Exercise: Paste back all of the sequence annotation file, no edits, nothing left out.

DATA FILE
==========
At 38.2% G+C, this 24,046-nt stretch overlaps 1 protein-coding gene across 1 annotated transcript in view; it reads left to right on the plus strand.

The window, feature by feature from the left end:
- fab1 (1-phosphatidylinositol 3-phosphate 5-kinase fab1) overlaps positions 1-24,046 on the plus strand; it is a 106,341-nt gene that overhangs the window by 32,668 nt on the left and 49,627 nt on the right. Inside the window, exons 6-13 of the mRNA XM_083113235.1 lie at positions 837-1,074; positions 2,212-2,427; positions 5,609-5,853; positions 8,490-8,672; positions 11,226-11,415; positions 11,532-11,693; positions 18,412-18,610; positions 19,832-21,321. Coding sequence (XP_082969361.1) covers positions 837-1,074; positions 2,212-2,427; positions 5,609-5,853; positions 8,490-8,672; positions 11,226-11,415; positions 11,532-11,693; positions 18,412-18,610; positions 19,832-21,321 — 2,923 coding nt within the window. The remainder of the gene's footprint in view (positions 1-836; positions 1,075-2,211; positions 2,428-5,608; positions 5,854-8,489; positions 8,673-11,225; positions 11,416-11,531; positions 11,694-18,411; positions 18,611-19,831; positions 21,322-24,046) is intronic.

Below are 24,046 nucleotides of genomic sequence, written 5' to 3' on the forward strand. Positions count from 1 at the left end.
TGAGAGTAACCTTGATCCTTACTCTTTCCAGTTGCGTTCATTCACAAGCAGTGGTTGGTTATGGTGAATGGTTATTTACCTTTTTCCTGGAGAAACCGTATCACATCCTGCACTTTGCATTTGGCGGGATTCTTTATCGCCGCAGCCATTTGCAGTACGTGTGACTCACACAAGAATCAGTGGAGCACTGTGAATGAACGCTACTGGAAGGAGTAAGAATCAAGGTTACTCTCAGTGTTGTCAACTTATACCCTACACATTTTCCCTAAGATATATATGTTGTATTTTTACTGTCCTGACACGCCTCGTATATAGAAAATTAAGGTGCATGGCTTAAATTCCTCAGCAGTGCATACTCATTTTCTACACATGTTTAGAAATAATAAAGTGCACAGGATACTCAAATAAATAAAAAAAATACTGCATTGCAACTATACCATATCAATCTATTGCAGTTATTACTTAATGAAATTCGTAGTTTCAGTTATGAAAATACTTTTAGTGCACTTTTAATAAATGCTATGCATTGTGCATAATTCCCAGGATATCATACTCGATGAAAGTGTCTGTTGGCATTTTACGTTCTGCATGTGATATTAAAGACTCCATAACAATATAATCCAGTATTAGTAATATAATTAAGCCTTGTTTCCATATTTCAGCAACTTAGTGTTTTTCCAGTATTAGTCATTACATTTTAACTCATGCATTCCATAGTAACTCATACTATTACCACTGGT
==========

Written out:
At 38.2% G+C, this 24,046-nt stretch overlaps 1 protein-coding gene across 1 annotated transcript in view; it reads left to right on the plus strand.

The window, feature by feature from the left end:
- fab1 (1-phosphatidylinositol 3-phosphate 5-kinase fab1) overlaps positions 1-24,046 on the plus strand; it is a 106,341-nt gene that overhangs the window by 32,668 nt on the left and 49,627 nt on the right. Inside the window, exons 6-13 of the mRNA XM_083113235.1 lie at positions 837-1,074; positions 2,212-2,427; positions 5,609-5,853; positions 8,490-8,672; positions 11,226-11,415; positions 11,532-11,693; positions 18,412-18,610; positions 19,832-21,321. Coding sequence (XP_082969361.1) covers positions 837-1,074; positions 2,212-2,427; positions 5,609-5,853; positions 8,490-8,672; positions 11,226-11,415; positions 11,532-11,693; positions 18,412-18,610; positions 19,832-21,321 — 2,923 coding nt within the window. The remainder of the gene's footprint in view (positions 1-836; positions 1,075-2,211; positions 2,428-5,608; positions 5,854-8,489; positions 8,673-11,225; positions 11,416-11,531; positions 11,694-18,411; positions 18,611-19,831; positions 21,322-24,046) is intronic.

Below are 24,046 nucleotides of genomic sequence, written 5' to 3' on the forward strand. Positions count from 1 at the left end.
TGAGAGTAACCTTGATCCTTACTCTTTCCAGTTGCGTTCATTCACAAGCAGTGGTTGGTTATGGTGAATGGTTATTTACCTTTTTCCTGGAGAAACCGTATCACATCCTGCACTTTGCATTTGGCGGGATTCTTTATCGCCGCAGCCATTTGCAGTACGTGTGACTCACACAAGAATCAGTGGAGCACTGTGAATGAACGCTACTGGAAGGAGTAAGAATCAAGGTTACTCTCAGTGTTGTCAACTTATACCCTACACATTTTCCCTAAGATATATATGTTGTATTTTTACTGTCCTGACACGCCTCGTATATAGAAAATTAAGGTGCATGGCTTAAATTCCTCAGCAGTGCATACTCATTTTCTACACATGTTTAGAAATAATAAAGTGCACAGGATACTCAAATAAATAAAAAAAATACTGCATTGCAACTATACCATATCAATCTATTGCAGTTATTACTTAATGAAATTCGTAGTTTCAGTTATGAAAATACTTTTAGTGCACTTTTAATAAATGCTATGCATTGTGCATAATTCCCAGGATATCATACTCGATGAAAGTGTCTGTTGGCATTTTACGTTCTGCATGTGATATTAAAGACTCCATAACAATATAATCCAGTATTAGTAATATAATTAAGCCTTGTTTCCATATTTCAGCAACTTAGTGTTTTTCCAGTATTAGTCATTACATTTTAACTCATGCATTCCATAGTAACTCATACTATTACCACTGGT